Thursday, July 09, 2009
Classic card of the week
Steve Lake, 1991 Score
So many words come to mind when I think of Steve Lake. Intense. Gamer. Mullet. Steve. Sweaty. Chest protector. Rainbows. Omg, I just called a fastball down broadway that was hit 600 feet, but I’m going to pretend it was a pop up. Eye black.
It becomes difficult to gather all of these thoughts and words and emotions re: Steve Lake together to form one, all-encompassing statement. But difficult is not always impossible. Back of the card, take us home:
Steve is the best defensive backup catcher in the league.
Splam. Pop! Take it the biz-nank. Of all the catchers in the entire league (just National, not Major…I think) not good enough to start, Steve Lake is the best. At defense. And if you think this is an arbitrary statement just carelessly tossed out there to add some pizzazz to the otherwise pizzazzless resume of Steve Lake, here are some stats to back that up:
How did we get to “unhappily” already? We have barely scratched the surface of Steve Lake’s backup defensive prowess. I am, indeed, sad.
he wasn’t available to the Phillies for just about all of the second half of ’90 because of a sprained little finger on his right hand.
This certainly casts a dark shadow over my perception of a tough, mustache-owning, welder-by-trade Steve Lake. But, as everyone knows, you can’t backup catch without a fully operable pinky finger.
When he was healthy in ’90,
Which was: rarely.
Steve threw out five of the first seven runners attempting to steal on him.
This is Exhibit A in the case of Steve Lake, Best Defensive Backup Catcher in League vs Whatever You Think. No one dared to run on Steve Lake ever again, except that eighth guy, who, obviously, reached safely. However, in his defense, that was the exact throw that caused Steve Lake’s pinky finger to fall off.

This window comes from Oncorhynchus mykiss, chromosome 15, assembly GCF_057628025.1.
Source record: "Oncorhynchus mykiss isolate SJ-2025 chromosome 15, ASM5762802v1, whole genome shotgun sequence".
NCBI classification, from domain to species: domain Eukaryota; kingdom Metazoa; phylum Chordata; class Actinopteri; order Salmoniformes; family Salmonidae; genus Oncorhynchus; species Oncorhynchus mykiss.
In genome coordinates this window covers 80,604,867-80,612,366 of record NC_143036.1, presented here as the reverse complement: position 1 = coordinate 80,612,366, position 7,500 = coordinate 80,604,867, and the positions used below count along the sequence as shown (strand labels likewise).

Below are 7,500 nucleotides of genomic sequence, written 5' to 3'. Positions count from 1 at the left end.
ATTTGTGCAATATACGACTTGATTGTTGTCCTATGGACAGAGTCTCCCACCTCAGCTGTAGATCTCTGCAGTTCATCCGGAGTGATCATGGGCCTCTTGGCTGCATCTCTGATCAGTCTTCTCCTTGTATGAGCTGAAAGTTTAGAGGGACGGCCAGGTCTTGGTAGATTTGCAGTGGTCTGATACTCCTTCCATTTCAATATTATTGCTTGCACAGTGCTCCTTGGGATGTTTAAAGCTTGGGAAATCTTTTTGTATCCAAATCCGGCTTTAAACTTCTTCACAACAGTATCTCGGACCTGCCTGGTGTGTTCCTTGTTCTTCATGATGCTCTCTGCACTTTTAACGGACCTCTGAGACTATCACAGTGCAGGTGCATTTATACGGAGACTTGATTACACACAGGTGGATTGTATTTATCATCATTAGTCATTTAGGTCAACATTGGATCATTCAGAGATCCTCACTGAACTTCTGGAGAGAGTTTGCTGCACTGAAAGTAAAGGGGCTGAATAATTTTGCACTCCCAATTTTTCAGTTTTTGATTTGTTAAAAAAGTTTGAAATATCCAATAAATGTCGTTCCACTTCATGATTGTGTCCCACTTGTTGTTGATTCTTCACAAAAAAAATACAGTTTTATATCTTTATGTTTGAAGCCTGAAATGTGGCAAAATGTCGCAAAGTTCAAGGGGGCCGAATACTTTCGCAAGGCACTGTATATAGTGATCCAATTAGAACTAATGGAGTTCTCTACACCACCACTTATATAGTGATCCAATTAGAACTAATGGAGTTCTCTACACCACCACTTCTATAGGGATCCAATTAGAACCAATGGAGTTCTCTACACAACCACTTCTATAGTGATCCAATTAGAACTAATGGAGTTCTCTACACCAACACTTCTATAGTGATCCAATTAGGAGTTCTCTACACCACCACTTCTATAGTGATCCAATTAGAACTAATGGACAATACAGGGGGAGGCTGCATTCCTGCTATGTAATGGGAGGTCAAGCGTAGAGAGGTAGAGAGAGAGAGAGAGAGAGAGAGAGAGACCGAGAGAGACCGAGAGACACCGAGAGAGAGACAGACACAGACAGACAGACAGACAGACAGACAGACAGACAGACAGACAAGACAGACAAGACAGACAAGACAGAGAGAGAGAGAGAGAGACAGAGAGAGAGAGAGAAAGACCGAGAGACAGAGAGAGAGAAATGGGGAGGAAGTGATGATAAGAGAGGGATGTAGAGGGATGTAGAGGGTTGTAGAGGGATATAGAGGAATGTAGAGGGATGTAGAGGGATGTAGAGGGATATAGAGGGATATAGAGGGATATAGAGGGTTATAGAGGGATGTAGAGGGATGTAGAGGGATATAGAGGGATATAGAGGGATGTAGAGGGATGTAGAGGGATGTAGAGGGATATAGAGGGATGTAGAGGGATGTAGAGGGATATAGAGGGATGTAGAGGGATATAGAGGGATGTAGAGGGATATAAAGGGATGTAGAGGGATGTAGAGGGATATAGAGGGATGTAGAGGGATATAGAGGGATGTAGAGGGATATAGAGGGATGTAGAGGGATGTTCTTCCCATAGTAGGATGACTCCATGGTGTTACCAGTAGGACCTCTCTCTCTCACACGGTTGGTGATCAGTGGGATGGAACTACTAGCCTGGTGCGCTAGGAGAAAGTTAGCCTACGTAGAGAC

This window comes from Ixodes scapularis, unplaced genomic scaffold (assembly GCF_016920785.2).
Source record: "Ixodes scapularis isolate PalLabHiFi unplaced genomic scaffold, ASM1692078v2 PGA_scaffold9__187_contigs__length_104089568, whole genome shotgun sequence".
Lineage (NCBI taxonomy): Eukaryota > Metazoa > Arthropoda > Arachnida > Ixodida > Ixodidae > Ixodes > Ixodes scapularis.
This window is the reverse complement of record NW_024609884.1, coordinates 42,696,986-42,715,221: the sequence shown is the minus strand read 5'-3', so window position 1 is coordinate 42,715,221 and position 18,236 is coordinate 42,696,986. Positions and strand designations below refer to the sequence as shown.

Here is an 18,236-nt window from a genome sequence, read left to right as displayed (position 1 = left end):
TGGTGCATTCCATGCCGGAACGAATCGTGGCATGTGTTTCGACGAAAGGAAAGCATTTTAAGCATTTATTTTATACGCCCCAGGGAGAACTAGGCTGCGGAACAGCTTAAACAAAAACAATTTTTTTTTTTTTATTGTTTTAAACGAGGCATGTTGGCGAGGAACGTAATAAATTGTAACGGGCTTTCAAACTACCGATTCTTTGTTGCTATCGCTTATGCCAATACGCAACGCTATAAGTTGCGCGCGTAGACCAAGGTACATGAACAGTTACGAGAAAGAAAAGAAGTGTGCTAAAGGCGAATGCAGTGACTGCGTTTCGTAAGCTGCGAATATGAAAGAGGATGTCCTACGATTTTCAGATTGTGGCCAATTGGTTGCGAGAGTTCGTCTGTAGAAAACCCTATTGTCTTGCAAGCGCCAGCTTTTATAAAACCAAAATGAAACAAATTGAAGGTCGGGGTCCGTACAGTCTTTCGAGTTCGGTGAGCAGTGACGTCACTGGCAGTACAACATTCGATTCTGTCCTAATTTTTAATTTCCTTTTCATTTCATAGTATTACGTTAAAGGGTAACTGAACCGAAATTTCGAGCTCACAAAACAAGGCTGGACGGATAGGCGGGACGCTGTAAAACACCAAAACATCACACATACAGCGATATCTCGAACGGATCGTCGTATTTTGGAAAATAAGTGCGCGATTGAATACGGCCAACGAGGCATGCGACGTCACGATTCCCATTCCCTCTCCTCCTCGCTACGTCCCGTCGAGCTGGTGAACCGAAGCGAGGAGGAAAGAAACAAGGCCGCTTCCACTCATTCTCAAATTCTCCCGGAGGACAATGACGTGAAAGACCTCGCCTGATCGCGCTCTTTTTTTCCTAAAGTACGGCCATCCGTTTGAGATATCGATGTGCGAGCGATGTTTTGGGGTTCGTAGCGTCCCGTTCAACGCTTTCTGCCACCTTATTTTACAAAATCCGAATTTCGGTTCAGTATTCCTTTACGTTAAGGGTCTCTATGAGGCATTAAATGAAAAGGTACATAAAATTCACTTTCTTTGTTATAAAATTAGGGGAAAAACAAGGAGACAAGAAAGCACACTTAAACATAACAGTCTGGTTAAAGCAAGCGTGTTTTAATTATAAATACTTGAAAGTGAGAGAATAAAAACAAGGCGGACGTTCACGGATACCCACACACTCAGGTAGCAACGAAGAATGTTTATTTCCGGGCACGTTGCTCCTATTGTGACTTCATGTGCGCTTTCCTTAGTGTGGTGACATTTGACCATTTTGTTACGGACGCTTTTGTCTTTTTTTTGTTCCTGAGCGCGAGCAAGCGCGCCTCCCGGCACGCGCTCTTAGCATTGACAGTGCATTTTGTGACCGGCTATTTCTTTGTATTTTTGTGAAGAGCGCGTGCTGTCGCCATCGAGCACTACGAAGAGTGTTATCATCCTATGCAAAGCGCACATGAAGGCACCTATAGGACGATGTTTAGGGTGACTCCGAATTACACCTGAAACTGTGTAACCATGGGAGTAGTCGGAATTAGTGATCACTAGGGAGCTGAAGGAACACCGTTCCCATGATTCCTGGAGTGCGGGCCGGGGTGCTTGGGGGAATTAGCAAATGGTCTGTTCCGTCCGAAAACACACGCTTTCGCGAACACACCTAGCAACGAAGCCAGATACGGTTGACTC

When No. 1 catcher Darren Daulton missed two straight games against the Astros, Steve stepped right in
As was his job.
and went 5-for-9.
That is some serious defense.
He also gunned down the only runner foolish enough to try and steal second.
In the modest sample size of two games, Steve Lake was the best baseball player of all time, with a .555 batting average and one (1) foolish baserunner murdered (fbm). Unhappily, there were other games.
In ’89, Steve made only three errors, did not allow a passed ball and tossed out 50 percent of would-be base stealers (24 of 48) in 55 games.
Actually…that’s really good. I mean, yeah. Geez. I have nothing to add, except to argue that if this was the second sentence of this tidbit instead of the last -– and if everything else was left out -- the back of this card would read much better. Nevertheless, court adjourned.
Did you know?
After gunning down a would-be base stealer during a spring training game in 1988, Steve Lake yelled out, “How’s that for pizzazz?!” and then thrust his groin in the direction of a stunned crowd.